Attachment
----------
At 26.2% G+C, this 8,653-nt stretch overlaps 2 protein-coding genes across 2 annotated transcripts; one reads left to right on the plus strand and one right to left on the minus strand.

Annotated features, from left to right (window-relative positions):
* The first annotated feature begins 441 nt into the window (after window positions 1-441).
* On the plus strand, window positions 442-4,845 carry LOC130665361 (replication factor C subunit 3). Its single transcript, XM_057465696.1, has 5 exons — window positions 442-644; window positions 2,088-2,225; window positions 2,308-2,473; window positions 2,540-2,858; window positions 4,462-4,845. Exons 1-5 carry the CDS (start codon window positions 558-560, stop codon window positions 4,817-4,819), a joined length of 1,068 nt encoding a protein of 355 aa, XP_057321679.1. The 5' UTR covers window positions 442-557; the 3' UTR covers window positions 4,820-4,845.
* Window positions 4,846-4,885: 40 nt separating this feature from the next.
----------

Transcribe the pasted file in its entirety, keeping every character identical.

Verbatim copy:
At 26.2% G+C, this 8,653-nt stretch overlaps 2 protein-coding genes across 2 annotated transcripts; one reads left to right on the plus strand and one right to left on the minus strand.

Annotated features, from left to right (window-relative positions):
* The first annotated feature begins 441 nt into the window (after window positions 1-441).
* On the plus strand, window positions 442-4,845 carry LOC130665361 (replication factor C subunit 3). Its single transcript, XM_057465696.1, has 5 exons — window positions 442-644; window positions 2,088-2,225; window positions 2,308-2,473; window positions 2,540-2,858; window positions 4,462-4,845. Exons 1-5 carry the CDS (start codon window positions 558-560, stop codon window positions 4,817-4,819), a joined length of 1,068 nt encoding a protein of 355 aa, XP_057321679.1. The 5' UTR covers window positions 442-557; the 3' UTR covers window positions 4,820-4,845.
* Window positions 4,846-4,885: 40 nt separating this feature from the next.